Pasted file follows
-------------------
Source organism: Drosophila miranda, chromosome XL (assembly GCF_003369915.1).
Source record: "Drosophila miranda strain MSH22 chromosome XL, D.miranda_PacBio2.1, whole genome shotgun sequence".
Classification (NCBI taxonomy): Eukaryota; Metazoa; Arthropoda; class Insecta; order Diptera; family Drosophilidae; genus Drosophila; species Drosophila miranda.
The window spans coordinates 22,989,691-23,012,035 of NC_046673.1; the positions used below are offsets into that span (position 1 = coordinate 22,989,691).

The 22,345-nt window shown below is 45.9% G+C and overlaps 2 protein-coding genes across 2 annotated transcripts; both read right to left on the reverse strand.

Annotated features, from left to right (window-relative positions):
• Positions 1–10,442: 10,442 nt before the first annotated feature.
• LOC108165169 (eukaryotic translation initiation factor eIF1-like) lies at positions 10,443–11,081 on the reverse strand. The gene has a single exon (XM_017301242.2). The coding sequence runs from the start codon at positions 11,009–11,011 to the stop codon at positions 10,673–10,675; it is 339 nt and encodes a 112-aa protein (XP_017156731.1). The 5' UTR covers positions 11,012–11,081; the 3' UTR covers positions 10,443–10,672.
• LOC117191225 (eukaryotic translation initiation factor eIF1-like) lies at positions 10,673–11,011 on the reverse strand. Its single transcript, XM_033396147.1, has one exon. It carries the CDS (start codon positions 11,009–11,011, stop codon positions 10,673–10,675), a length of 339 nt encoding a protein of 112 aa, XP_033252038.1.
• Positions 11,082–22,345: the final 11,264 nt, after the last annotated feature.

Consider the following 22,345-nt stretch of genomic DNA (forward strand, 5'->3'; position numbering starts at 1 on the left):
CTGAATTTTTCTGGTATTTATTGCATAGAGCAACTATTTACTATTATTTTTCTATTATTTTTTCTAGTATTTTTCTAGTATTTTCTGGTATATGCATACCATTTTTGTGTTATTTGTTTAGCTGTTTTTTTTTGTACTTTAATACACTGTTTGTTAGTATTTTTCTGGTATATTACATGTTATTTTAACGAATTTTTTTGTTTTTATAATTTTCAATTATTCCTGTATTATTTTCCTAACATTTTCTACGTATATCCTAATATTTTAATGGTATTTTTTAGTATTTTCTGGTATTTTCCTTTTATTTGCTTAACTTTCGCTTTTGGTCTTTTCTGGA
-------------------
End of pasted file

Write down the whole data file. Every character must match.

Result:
Source organism: Drosophila miranda, chromosome XL (assembly GCF_003369915.1).
Source record: "Drosophila miranda strain MSH22 chromosome XL, D.miranda_PacBio2.1, whole genome shotgun sequence".
Classification (NCBI taxonomy): Eukaryota; Metazoa; Arthropoda; class Insecta; order Diptera; family Drosophilidae; genus Drosophila; species Drosophila miranda.
The window spans coordinates 22,989,691-23,012,035 of NC_046673.1; the positions used below are offsets into that span (position 1 = coordinate 22,989,691).

The 22,345-nt window shown below is 45.9% G+C and overlaps 2 protein-coding genes across 2 annotated transcripts; both read right to left on the reverse strand.

Annotated features, from left to right (window-relative positions):
• Positions 1–10,442: 10,442 nt before the first annotated feature.
• LOC108165169 (eukaryotic translation initiation factor eIF1-like) lies at positions 10,443–11,081 on the reverse strand. The gene has a single exon (XM_017301242.2). The coding sequence runs from the start codon at positions 11,009–11,011 to the stop codon at positions 10,673–10,675; it is 339 nt and encodes a 112-aa protein (XP_017156731.1). The 5' UTR covers positions 11,012–11,081; the 3' UTR covers positions 10,443–10,672.
• LOC117191225 (eukaryotic translation initiation factor eIF1-like) lies at positions 10,673–11,011 on the reverse strand. Its single transcript, XM_033396147.1, has one exon. It carries the CDS (start codon positions 11,009–11,011, stop codon positions 10,673–10,675), a length of 339 nt encoding a protein of 112 aa, XP_033252038.1.
• Positions 11,082–22,345: the final 11,264 nt, after the last annotated feature.

Consider the following 22,345-nt stretch of genomic DNA (forward strand, 5'->3'; position numbering starts at 1 on the left):
CTGAATTTTTCTGGTATTTATTGCATAGAGCAACTATTTACTATTATTTTTCTATTATTTTTTCTAGTATTTTTCTAGTATTTTCTGGTATATGCATACCATTTTTGTGTTATTTGTTTAGCTGTTTTTTTTTGTACTTTAATACACTGTTTGTTAGTATTTTTCTGGTATATTACATGTTATTTTAACGAATTTTTTTGTTTTTATAATTTTCAATTATTCCTGTATTATTTTCCTAACATTTTCTACGTATATCCTAATATTTTAATGGTATTTTTTAGTATTTTCTGGTATTTTCCTTTTATTTGCTTAACTTTCGCTTTTGGTCTTTTCTGGA